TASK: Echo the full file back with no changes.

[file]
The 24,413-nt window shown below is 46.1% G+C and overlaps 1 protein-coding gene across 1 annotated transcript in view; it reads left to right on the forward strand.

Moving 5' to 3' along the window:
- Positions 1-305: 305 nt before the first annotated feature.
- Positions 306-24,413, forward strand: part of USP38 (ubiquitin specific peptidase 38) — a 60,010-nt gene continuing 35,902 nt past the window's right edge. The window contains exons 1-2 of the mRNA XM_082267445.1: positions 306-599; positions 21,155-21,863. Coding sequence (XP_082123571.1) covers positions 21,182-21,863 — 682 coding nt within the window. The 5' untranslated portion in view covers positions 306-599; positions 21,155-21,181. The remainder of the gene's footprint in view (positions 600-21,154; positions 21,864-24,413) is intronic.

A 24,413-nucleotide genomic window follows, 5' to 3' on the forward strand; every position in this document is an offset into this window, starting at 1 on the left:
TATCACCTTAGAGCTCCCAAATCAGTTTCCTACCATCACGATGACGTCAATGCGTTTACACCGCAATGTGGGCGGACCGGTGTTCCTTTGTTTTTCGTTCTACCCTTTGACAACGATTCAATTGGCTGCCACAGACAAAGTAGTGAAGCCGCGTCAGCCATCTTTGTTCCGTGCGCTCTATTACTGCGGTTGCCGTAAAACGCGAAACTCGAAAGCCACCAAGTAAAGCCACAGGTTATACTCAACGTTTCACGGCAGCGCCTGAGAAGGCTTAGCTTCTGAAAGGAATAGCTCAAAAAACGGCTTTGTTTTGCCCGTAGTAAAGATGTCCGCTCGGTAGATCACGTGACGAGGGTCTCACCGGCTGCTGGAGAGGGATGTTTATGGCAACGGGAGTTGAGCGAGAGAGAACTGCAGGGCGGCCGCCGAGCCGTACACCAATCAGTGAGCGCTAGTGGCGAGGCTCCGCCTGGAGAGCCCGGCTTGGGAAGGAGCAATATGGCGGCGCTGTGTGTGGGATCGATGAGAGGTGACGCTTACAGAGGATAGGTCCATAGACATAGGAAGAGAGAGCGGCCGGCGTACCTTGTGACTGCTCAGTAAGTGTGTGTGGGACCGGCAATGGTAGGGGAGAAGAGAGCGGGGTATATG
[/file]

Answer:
The 24,413-nt window shown below is 46.1% G+C and overlaps 1 protein-coding gene across 1 annotated transcript in view; it reads left to right on the forward strand.

Moving 5' to 3' along the window:
- Positions 1-305: 305 nt before the first annotated feature.
- Positions 306-24,413, forward strand: part of USP38 (ubiquitin specific peptidase 38) — a 60,010-nt gene continuing 35,902 nt past the window's right edge. The window contains exons 1-2 of the mRNA XM_082267445.1: positions 306-599; positions 21,155-21,863. Coding sequence (XP_082123571.1) covers positions 21,182-21,863 — 682 coding nt within the window. The 5' untranslated portion in view covers positions 306-599; positions 21,155-21,181. The remainder of the gene's footprint in view (positions 600-21,154; positions 21,864-24,413) is intronic.

A 24,413-nucleotide genomic window follows, 5' to 3' on the forward strand; every position in this document is an offset into this window, starting at 1 on the left:
TATCACCTTAGAGCTCCCAAATCAGTTTCCTACCATCACGATGACGTCAATGCGTTTACACCGCAATGTGGGCGGACCGGTGTTCCTTTGTTTTTCGTTCTACCCTTTGACAACGATTCAATTGGCTGCCACAGACAAAGTAGTGAAGCCGCGTCAGCCATCTTTGTTCCGTGCGCTCTATTACTGCGGTTGCCGTAAAACGCGAAACTCGAAAGCCACCAAGTAAAGCCACAGGTTATACTCAACGTTTCACGGCAGCGCCTGAGAAGGCTTAGCTTCTGAAAGGAATAGCTCAAAAAACGGCTTTGTTTTGCCCGTAGTAAAGATGTCCGCTCGGTAGATCACGTGACGAGGGTCTCACCGGCTGCTGGAGAGGGATGTTTATGGCAACGGGAGTTGAGCGAGAGAGAACTGCAGGGCGGCCGCCGAGCCGTACACCAATCAGTGAGCGCTAGTGGCGAGGCTCCGCCTGGAGAGCCCGGCTTGGGAAGGAGCAATATGGCGGCGCTGTGTGTGGGATCGATGAGAGGTGACGCTTACAGAGGATAGGTCCATAGACATAGGAAGAGAGAGCGGCCGGCGTACCTTGTGACTGCTCAGTAAGTGTGTGTGGGACCGGCAATGGTAGGGGAGAAGAGAGCGGGGTATATG